#pragma pack


The #pragma pack directive modifies the current alignment rule for members of structures following the directive.


Read syntax diagramSkip visual syntax diagram>>-#--pragma--pack--(--+--------+--)---------------------------><


1 | 2 | 4 | 8 | 16 Members of structures are aligned on the specified byte-alignment, or on their natural alignment boundary, whichever is less, and the specified value is pushed on the stack.
nopack No packing is applied, and "nopack" is pushed onto the pack stack
pop The top element on the pragma pack stack is popped.


The #pragma pack directive modifies the current alignment rule for only the members of structures whose declarations follow the directive. It does not affect the alignment of the structure directly, but by affecting the alignment of the members of the structure, it may affect the alignment of the overall structure according to the alignment rule.

The #pragma pack directive cannot increase the alignment of a member, but rather can decrease the alignment. For example, for a member with data type of integer (int), a #pragma pack(2) directive would cause that member to be packed in the structure on a 2-byte boundary, while a #pragma pack(4) directive would have no effect.

The #pragma pack directive is stack based. All pack values are pushed onto a stack as the source code is parsed. The value at the top of the current pragma pack stack is the value used to pack members of all subsequent structures within the scope of the current alignment rule.

A #pragma pack stack is associated with the current element in the alignment rule stack. Alignment rules are specified with the -qalign compiler option or with the #pragma options align directive. If a new alignment rule is specified, a new #pragma pack stack is created. If the current alignment rule is popped off the alignment rule stack, the current #pragma pack stack is emptied and the previous #pragma pack stack is restored. Stack operations (pushing and popping pack settings) affect only the current #pragma pack stack.

The #pragma pack directive does not affect the alignment of the bits in a bit field.


  1. In the code shown below, the structure s_t2 will have its members packed to 1-byte, but structure s_t1 will not be affected. This is because the declaration for s_t1 began before the pragma directive. However, s_t2 is affected because its declaration began after the pragma directive.
    struct s_t1 {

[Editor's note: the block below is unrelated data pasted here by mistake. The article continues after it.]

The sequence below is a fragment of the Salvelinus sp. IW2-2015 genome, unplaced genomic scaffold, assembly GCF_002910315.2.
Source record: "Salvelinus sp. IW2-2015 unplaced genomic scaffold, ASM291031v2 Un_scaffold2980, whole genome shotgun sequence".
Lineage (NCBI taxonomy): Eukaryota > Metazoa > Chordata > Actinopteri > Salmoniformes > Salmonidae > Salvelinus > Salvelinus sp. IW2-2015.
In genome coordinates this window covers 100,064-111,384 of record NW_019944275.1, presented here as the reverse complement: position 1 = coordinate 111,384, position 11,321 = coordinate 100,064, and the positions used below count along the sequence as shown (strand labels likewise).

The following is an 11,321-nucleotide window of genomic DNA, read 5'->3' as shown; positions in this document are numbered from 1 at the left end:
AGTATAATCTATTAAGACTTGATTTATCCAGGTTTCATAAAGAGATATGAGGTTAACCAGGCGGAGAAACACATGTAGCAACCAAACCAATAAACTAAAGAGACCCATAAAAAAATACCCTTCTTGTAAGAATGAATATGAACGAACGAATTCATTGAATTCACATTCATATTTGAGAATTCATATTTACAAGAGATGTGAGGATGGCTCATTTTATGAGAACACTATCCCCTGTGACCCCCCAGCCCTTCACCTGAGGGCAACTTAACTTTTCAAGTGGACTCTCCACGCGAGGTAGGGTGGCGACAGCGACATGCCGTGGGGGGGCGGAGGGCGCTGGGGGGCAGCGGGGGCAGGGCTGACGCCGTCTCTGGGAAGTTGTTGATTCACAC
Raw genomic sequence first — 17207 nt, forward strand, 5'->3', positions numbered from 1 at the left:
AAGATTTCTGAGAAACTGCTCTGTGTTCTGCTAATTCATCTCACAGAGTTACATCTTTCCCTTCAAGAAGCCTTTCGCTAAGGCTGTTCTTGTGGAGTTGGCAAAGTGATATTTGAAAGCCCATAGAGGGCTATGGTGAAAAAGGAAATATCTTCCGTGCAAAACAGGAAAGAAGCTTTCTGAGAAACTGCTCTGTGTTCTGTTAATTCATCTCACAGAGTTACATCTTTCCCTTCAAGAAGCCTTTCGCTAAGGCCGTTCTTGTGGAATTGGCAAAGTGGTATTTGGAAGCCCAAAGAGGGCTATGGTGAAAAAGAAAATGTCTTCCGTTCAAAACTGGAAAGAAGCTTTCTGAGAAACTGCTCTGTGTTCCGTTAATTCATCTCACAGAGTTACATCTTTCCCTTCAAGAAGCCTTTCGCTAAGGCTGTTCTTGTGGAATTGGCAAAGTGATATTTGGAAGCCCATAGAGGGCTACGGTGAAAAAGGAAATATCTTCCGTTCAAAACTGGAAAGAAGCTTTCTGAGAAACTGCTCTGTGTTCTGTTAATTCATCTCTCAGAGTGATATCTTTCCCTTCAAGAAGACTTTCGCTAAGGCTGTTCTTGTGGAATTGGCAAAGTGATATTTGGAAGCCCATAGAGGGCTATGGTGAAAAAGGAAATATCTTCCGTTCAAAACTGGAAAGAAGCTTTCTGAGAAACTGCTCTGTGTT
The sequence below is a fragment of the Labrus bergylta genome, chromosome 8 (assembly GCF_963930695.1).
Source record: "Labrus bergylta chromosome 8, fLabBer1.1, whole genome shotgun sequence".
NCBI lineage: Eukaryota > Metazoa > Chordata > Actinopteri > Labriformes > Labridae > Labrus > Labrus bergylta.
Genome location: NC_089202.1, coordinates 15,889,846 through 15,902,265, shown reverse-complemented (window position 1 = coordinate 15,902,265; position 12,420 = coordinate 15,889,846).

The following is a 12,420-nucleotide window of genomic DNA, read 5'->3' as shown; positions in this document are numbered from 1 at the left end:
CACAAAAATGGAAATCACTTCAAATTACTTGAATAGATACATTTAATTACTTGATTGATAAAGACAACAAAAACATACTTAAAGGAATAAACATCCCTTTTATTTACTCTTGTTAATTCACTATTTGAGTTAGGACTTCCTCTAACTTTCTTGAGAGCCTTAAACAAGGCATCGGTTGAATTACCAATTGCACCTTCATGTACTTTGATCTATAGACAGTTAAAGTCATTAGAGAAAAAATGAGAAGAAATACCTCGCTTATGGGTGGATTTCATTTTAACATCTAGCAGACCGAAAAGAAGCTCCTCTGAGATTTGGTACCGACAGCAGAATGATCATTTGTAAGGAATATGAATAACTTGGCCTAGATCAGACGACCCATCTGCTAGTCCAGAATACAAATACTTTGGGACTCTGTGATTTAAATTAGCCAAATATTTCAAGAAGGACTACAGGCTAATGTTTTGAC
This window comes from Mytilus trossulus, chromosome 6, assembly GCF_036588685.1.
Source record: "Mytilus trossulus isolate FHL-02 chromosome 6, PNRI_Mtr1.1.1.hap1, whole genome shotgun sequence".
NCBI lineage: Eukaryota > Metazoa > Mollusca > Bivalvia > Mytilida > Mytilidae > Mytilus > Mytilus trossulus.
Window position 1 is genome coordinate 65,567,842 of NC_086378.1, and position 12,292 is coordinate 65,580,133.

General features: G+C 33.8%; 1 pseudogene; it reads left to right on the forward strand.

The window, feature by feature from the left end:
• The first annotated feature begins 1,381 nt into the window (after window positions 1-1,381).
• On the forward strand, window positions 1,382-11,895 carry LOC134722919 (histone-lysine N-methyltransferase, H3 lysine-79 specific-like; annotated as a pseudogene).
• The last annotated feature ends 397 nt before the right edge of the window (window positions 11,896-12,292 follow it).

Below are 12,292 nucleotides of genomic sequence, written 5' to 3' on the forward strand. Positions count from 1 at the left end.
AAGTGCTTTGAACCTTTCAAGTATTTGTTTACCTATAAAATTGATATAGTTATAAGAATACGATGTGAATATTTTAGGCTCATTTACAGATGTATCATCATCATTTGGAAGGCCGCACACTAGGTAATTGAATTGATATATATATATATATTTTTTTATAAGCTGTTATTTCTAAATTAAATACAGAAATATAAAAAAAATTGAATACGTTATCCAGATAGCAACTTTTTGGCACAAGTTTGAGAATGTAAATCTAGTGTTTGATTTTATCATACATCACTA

char a;	
        int b;
        #pragma pack(1)
        struct s_t2 {	
                char x;
                int y;
        } S2;
        char c;
        int d;
    } S1;
  2. In the code segment below:
    1. The members of s_t1 would be aligned with the twobyte alignment rule, s_t2 members would be packed on 1-byte, s_t3 members packed on 2-bytes, and s_t4 packed on 4-bytes.
    2. The #pragma options align=reset directive pops the current alignment rule (which in the above case was the twobyte alignment rule). All #pragma pack directives issued while the #pragma options align=twobyte directive was in effect are also popped.
    3. The #pragma pack(4) directive encountered is restored, as well as the alignment rule that was in effect before the #pragma options align=twobyte directive was popped.
    #pragma pack(4)
    #pragma options align=twobyte
    struct s_t1 {
    	char a;
    	int b;
    #pragma pack(1)
    struct s_t2 {
    	char a;
    	short b;
    } S2;
    #pragma pack(2)
    struct s_t3 {
    	char a;
    	double b;
    } S3;
    #pragma options align=reset
    struct s_t4 {
    	char a;
    	int b;
    } S4;
  3. This example shows how a #pragma pack directive can affect the size and mapping of a structure:
    struct s_t {
    	char a;
    	int b;
    	short c;
    	int d;
    Default mapping: With #pragma pack(1):
    sizeof s_t = 16 sizeof s_t = 11
    offsetof a = 0 offsetof a = 0
    offsetof b = 4 offsetof b = 1
    offsetof c = 8 offsetof c = 5
    offsetof d = 12 offsetof d = 7
    align of a = 1 align of a = 1
    align of b = 4 align of b = 1
    align of c = 2 align of c = 1
    align of d = 4 align of d = 1

Related information